- Reducing muscle cramps: Magnesium plays a role in muscle contraction and relaxation. Some studies have suggested that magnesium supplements may help to reduce muscle cramps and spasms, two of our most dreaded occurrences (which have ruined many races over the years).
- Reducing fatigue: Magnesium is involved in energy production and may help to reduce fatigue during exercise. If you are running long distance, you need every advantage you can get.
- Improving bone health: Magnesium is important for bone health and may help to prevent stress fractures in runners.
You can get magnesium from capsules, or you can choose to go with food sources that have magnesium, such as cooked spinach, dark chocolate, and black beans.
One important side note if you take the supplements route: there are many different types of magnesium, and some are more ‘bioavailable’ than others. Magnesium citrate and magnesium oxide are known for their laxative effects, which are not what you are looking for in a marathon (or even a 5K)!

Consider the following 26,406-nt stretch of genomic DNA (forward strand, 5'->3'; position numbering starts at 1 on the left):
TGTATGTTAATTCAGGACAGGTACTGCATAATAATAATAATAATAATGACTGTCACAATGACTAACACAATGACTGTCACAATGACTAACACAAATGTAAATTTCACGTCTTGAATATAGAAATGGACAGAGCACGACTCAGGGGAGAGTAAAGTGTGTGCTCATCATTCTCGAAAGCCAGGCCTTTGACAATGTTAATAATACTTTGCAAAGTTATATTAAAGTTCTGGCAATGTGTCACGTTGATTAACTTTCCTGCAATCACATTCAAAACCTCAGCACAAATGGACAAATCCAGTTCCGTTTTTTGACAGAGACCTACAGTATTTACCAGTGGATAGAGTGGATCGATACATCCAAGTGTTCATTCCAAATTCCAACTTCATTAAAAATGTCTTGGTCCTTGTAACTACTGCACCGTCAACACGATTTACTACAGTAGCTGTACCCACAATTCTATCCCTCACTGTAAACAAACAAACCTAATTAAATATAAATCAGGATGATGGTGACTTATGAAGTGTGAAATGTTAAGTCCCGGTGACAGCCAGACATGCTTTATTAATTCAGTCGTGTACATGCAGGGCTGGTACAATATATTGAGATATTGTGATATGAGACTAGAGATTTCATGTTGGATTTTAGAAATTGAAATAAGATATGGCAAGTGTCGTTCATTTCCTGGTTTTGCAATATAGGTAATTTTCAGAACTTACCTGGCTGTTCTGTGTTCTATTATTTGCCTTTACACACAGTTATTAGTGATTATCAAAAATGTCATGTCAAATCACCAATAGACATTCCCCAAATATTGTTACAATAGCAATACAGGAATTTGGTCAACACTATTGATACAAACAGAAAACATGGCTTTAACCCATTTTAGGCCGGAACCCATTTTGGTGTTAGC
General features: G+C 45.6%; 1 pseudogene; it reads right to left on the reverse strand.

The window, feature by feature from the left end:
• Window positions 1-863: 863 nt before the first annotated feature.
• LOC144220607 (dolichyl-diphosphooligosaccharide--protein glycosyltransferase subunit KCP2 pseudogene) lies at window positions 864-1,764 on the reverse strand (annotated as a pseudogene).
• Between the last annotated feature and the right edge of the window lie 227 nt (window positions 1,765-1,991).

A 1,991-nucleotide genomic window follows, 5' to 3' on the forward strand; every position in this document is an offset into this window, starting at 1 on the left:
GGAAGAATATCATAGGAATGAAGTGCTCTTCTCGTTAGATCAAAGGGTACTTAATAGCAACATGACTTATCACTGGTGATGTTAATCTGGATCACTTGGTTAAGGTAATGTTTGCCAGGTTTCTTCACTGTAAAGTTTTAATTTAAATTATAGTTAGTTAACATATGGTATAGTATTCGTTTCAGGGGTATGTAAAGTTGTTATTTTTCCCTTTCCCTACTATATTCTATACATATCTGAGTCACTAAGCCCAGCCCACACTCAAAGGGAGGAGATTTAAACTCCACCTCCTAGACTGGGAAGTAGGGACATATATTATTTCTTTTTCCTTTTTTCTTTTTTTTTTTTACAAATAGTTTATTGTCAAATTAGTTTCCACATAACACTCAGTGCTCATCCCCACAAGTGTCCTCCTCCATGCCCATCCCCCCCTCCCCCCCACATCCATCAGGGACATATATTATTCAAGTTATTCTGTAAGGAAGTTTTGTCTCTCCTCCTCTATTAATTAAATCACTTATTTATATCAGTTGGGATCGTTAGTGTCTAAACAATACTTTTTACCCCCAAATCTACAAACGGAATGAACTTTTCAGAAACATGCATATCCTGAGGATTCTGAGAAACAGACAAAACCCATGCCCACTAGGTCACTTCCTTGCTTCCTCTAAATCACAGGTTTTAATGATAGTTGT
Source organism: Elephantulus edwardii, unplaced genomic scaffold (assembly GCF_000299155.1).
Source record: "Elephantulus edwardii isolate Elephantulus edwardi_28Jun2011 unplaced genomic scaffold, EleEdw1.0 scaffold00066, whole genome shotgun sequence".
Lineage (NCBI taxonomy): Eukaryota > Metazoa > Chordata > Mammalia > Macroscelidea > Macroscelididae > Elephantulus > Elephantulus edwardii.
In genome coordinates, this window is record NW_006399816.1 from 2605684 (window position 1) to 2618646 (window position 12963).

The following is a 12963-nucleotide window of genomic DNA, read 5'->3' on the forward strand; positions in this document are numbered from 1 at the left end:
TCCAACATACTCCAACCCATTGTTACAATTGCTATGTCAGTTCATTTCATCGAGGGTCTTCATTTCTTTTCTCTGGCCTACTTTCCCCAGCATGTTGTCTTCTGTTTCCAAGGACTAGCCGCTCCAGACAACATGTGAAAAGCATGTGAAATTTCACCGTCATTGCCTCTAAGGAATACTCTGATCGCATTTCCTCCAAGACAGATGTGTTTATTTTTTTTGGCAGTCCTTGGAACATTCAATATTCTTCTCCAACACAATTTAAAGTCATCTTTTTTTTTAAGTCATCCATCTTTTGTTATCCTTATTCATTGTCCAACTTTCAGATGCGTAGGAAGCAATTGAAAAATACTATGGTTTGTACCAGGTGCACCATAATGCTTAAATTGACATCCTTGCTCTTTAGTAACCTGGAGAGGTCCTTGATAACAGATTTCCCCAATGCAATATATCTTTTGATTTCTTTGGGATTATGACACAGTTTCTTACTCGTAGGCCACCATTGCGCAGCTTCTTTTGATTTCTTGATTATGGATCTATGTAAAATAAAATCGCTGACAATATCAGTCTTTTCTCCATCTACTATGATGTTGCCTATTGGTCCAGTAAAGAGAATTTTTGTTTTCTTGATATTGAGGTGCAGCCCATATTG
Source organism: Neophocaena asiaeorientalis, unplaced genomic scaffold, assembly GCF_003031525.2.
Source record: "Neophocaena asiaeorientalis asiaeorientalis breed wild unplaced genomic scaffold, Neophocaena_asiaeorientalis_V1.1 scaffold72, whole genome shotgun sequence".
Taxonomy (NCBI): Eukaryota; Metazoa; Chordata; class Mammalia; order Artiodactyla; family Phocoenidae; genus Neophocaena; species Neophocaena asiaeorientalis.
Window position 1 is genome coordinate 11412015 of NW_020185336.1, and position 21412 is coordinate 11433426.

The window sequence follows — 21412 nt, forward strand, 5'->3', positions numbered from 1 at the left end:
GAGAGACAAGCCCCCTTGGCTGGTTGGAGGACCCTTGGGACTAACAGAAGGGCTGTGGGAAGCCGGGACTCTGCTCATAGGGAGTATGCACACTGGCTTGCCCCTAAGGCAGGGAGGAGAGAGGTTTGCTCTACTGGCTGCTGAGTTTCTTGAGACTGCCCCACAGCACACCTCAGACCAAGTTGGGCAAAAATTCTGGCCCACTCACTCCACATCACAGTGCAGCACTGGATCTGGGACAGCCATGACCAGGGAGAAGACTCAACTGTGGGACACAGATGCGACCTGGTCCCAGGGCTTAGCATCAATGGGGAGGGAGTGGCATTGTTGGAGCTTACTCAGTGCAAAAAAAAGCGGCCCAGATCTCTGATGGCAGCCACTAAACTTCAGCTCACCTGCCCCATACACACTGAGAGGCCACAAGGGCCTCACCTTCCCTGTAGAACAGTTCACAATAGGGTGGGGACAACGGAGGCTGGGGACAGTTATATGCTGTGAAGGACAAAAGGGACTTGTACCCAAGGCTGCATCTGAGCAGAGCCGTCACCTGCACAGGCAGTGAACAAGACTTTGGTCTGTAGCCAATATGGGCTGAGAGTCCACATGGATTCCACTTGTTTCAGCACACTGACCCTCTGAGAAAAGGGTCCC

We prefer the gentler effects of Magnesium glycinate, which comes with a higher level of absorption and is less likely to result in a Paula Radcliffe accident (Google it).
Iron deficiency is quite common in runners, particularly female runners. Iron is a mineral that is crucial to your diet as it ensures that oxygen is delivered correctly throughout your entire body. Not only that, but it also helps to reduce fatigue, and it helps to bring more energy — which is really important when you’re running for long periods.
It also helps the body to be able to metabolize energy quicker, and it helps with specific brain processes. As you can see, iron is one of those essential vitamins that every runner should add as a supplement if he/she is actually deficient in it.